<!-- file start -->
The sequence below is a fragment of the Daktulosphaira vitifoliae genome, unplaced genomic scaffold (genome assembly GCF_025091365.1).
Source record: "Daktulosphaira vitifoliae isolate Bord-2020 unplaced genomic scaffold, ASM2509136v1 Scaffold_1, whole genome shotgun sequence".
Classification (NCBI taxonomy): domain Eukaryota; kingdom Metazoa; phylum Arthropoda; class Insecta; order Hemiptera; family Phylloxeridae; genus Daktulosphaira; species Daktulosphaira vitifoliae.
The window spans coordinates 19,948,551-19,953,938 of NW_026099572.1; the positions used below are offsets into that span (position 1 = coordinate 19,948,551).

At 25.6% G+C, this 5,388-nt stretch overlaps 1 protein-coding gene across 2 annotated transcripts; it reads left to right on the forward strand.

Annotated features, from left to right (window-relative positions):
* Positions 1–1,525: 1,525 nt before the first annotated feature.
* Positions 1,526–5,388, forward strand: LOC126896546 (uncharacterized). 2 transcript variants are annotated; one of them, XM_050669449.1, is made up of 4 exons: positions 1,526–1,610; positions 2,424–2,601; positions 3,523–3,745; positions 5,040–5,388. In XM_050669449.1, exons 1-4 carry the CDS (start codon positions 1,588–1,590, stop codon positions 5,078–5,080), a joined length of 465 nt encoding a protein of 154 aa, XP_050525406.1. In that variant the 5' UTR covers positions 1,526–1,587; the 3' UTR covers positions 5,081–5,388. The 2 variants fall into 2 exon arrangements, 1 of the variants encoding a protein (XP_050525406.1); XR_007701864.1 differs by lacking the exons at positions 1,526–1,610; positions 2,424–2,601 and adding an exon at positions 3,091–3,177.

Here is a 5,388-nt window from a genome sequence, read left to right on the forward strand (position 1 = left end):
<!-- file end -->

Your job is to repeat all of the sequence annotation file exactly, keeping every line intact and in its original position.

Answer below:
The sequence below is a fragment of the Daktulosphaira vitifoliae genome, unplaced genomic scaffold (genome assembly GCF_025091365.1).
Source record: "Daktulosphaira vitifoliae isolate Bord-2020 unplaced genomic scaffold, ASM2509136v1 Scaffold_1, whole genome shotgun sequence".
Classification (NCBI taxonomy): domain Eukaryota; kingdom Metazoa; phylum Arthropoda; class Insecta; order Hemiptera; family Phylloxeridae; genus Daktulosphaira; species Daktulosphaira vitifoliae.
The window spans coordinates 19,948,551-19,953,938 of NW_026099572.1; the positions used below are offsets into that span (position 1 = coordinate 19,948,551).

At 25.6% G+C, this 5,388-nt stretch overlaps 1 protein-coding gene across 2 annotated transcripts; it reads left to right on the forward strand.

Annotated features, from left to right (window-relative positions):
* Positions 1–1,525: 1,525 nt before the first annotated feature.
* Positions 1,526–5,388, forward strand: LOC126896546 (uncharacterized). 2 transcript variants are annotated; one of them, XM_050669449.1, is made up of 4 exons: positions 1,526–1,610; positions 2,424–2,601; positions 3,523–3,745; positions 5,040–5,388. In XM_050669449.1, exons 1-4 carry the CDS (start codon positions 1,588–1,590, stop codon positions 5,078–5,080), a joined length of 465 nt encoding a protein of 154 aa, XP_050525406.1. In that variant the 5' UTR covers positions 1,526–1,587; the 3' UTR covers positions 5,081–5,388. The 2 variants fall into 2 exon arrangements, 1 of the variants encoding a protein (XP_050525406.1); XR_007701864.1 differs by lacking the exons at positions 1,526–1,610; positions 2,424–2,601 and adding an exon at positions 3,091–3,177.

Here is a 5,388-nt window from a genome sequence, read left to right on the forward strand (position 1 = left end):